Keeping Traditions Alive: “Renewal of the Ancient: Cherokee Millennial Artists” Art Exhibit Opens | Cherokee, NC

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Keeping Traditions Alive: “Renewal of the Ancient: Cherokee Millennial Artists” Art Exhibit Opens

At any age, artists bring their own perspective and experience to their craft. In addition to learning from those who came before, makers within the same generation can impact each other’s work. “Renewal of the Ancient: Cherokee Millennial Artists” will open September 1 at the Museum of the Cherokee Indian in Cherokee, NC. This new exhibit features more than 60 works from 25 artists who are members of the Eastern Band of Cherokee Indians, ages 40 and under. The exhibit includes traditional and contemporary media; masks, baskets, beadwork, copper work, pottery, clay sculpture, stone carvings, wood carvings, feather textiles, paintings, and photography.  

“We want to feature young Cherokee artists in the first exhibit in our new gallery,” says Bo Taylor, Executive Director of the Museum. “They are keeping our traditions alive and making them meaningful for this generation.” The exhibit and the new gallery renovation have been funded by the Cherokee Preservation Foundation, the North Carolina Arts Council, and the Museum of the Cherokee Indian.

Inspiration from the Past

“As a Cherokee artist, I am humbled by the forms and techniques of our ancient culture,” says Joshua Adams, guest curator for the exhibit. “Art has always been the vessel used by our people to solidify our unique vision of the world. As technology and mediums continually change, the common thread of Cherokee culture only strengthens with each artist’s contribution. We must all encourage young Cherokee artists to discover the unprecedented amount of inspiration found within the past.”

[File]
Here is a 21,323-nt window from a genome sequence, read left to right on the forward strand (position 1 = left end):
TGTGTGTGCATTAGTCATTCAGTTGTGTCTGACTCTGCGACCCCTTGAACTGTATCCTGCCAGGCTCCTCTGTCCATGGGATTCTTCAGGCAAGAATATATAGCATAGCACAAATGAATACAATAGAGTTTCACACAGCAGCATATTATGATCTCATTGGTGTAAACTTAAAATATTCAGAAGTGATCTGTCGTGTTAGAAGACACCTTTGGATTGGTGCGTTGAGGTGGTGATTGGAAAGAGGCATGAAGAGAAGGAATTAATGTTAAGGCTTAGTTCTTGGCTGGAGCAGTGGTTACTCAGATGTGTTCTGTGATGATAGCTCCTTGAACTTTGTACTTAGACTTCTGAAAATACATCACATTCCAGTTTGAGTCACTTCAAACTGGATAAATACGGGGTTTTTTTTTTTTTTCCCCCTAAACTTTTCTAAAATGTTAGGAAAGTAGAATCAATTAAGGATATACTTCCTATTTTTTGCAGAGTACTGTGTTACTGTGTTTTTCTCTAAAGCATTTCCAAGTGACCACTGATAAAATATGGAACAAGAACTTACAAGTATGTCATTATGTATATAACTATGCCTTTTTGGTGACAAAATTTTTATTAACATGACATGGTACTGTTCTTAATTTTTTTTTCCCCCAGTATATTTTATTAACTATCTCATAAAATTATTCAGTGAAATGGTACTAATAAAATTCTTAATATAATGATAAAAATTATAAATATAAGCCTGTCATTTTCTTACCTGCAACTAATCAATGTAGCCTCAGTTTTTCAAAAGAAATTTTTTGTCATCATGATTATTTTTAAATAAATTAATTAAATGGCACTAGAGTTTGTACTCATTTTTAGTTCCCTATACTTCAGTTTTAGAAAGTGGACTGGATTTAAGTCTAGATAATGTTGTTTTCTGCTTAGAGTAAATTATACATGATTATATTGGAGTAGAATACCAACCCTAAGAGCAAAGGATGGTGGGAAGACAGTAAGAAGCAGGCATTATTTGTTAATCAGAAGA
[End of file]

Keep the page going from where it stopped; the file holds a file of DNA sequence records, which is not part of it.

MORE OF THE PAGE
Joshua works in wood carving, stone carving, painting, photography, 3-D printing, pottery, and videography (view his work). He is a fourth generation woodcarver, as well as a student of James Bud Smith; he was inspired by Cherokee master artists Amanda Crowe and John Julius Wilnoty. A graduate of Western Carolina University, Joshua is also a juried member of the Qualla Arts and Crafts Mutual Cooperative. His work has been shown at the National Museum of the American Indian in Washington D.C., the Cherokee Art Market in Tulsa, the Santa Fe Indian Art Market, the Asheville Art Museum, the Bascom Center, the Art in Embassies project and in a solo show currently at Western Carolina University. “Booger of Rebellion” wood sculpture (above) by Joshua Adams.

When asked what inspires him, Joshua shares, “Once I really dug into Cherokee culture, i found an unlimited amount of inspirational material to draw from.”

Carrying On a Legacy

When conceiving of this exhibit, Joshua says he “wanted to highlight ancient forms being brought back by younger artist.” He adds that a large selection of younger artists whose work is in the exhibit come from families of artists and are carrying on their families’ art and traditional works. “Death to Power, Death to Politics” mask (above) by Joshua Adams.

Other millennial artists in the show include John Henry Gloyne, John “Bear” Allison, and Madison Hye Long. John Henry Gloyne is a painter, musician, and tattoo artist whose imaginative paintings of traditional masks and gorgets will appear in the show. John Henry works as a tattoo artist at Spiderweb Tattoos in Asheville. John “Bear” Allison is a photographer and video artist whose photograph “Booger’s Courthouse” is one of the featured images in the show. His series of photographs shows traditional masks used in the “Booger Dance” appearing in locations around the mountains. John is a partner in Raven’s Eye Media. Madison Hye Long, a young photographer, uses Cherokee models at beautiful locations in the mountains (we’ve featured her on the blog). She is currently studying at the Academy of Art University in San Francisco and her photographs have been featured at the Asheville Art Museum on the Slope as well as on the Travel Channel and in the New York Times.

Price of admission covers entry to three exhibits at the Museum: “Story of the Cherokee People,” “Emissaries of Peace,” and “Renewal of the Ancient.”

Want to go?

What: “Renewal of the Ancient: Cherokee Millennial Artists” art exhibit

Where: Museum of the Cherokee Indian at 589 Tsali Blvd in Cherokee, NC.

When: September 1, 2018, until March 1, 2019.

Hours: Open year round, from 9 a.m. to 5 p.m. daily. Closed on Thanksgiving, Christmas, and New Year’s Day.

Cost: $11 for adults, $7 for children ages 6–13. Children ages 5 and younger are free. Discounts are available for groups, and for AARP members, AAA members, and the military.

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